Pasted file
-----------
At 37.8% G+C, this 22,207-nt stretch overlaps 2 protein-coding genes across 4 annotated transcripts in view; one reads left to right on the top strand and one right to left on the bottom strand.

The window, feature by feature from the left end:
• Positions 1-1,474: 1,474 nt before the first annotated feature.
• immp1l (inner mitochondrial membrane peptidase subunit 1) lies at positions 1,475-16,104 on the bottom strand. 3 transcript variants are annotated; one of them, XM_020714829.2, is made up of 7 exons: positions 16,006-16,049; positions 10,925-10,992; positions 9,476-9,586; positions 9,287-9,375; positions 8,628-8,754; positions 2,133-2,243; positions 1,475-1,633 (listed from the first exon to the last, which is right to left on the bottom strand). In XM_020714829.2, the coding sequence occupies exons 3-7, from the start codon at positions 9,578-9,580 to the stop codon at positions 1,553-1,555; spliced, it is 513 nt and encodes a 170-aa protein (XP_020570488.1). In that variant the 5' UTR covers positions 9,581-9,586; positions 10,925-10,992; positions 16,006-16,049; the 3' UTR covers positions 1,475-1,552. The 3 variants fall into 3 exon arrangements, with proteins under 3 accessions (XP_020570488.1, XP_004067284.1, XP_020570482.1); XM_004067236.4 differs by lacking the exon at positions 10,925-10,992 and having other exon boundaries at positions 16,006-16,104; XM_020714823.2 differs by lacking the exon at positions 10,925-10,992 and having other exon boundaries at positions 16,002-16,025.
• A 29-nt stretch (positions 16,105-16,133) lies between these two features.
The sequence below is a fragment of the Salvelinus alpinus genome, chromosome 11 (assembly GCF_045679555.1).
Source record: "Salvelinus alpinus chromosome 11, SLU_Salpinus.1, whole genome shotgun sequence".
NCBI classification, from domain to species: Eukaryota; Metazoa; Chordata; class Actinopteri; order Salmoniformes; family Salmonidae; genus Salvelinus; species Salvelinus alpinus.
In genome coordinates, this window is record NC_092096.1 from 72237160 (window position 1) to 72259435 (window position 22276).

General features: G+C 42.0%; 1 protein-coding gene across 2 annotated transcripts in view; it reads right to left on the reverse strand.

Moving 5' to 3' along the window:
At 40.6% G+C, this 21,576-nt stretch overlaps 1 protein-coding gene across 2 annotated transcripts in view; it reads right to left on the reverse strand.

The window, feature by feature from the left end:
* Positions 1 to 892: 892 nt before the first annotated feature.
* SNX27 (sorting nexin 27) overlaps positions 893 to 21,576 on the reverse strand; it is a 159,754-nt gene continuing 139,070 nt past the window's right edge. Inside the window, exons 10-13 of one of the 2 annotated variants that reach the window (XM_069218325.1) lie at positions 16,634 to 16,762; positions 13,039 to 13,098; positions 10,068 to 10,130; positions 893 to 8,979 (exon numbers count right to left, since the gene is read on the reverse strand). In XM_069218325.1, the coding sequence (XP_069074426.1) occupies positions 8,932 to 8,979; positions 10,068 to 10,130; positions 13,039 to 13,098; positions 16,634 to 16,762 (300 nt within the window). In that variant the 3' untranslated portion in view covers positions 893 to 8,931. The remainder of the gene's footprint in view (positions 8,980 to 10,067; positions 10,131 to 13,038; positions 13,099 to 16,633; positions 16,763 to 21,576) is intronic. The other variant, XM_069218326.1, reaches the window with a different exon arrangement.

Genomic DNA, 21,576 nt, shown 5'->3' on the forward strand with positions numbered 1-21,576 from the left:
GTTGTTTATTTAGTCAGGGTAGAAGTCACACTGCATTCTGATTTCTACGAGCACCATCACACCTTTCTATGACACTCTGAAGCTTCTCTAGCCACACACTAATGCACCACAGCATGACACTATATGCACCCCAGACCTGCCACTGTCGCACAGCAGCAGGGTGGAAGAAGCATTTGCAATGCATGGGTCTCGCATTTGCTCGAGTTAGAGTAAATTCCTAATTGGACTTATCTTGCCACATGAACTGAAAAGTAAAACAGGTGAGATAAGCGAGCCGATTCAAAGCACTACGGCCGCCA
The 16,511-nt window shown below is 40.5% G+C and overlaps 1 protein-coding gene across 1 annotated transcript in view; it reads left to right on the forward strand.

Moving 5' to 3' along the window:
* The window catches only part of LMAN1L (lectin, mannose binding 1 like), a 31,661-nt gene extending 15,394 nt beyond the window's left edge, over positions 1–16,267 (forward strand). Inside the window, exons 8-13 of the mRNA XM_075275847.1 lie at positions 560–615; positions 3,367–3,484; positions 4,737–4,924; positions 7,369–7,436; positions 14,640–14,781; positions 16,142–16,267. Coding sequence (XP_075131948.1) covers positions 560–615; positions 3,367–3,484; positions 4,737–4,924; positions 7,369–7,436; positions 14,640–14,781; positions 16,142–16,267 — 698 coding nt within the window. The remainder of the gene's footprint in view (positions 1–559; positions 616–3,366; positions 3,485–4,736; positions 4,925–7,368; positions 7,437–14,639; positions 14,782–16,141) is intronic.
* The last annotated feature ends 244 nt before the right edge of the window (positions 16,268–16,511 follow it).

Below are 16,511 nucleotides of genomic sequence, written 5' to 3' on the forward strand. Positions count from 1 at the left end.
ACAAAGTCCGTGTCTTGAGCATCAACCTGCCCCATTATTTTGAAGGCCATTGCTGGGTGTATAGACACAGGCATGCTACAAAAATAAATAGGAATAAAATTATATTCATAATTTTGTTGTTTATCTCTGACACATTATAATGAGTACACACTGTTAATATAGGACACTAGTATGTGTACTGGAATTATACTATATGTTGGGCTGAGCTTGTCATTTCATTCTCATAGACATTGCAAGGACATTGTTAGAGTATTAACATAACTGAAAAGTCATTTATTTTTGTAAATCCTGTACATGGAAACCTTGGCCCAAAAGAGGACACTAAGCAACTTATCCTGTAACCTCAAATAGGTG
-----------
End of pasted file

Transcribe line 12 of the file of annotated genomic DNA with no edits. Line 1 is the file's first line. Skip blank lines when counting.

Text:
At 40.6% G+C, this 21,576-nt stretch overlaps 1 protein-coding gene across 2 annotated transcripts in view; it reads right to left on the reverse strand.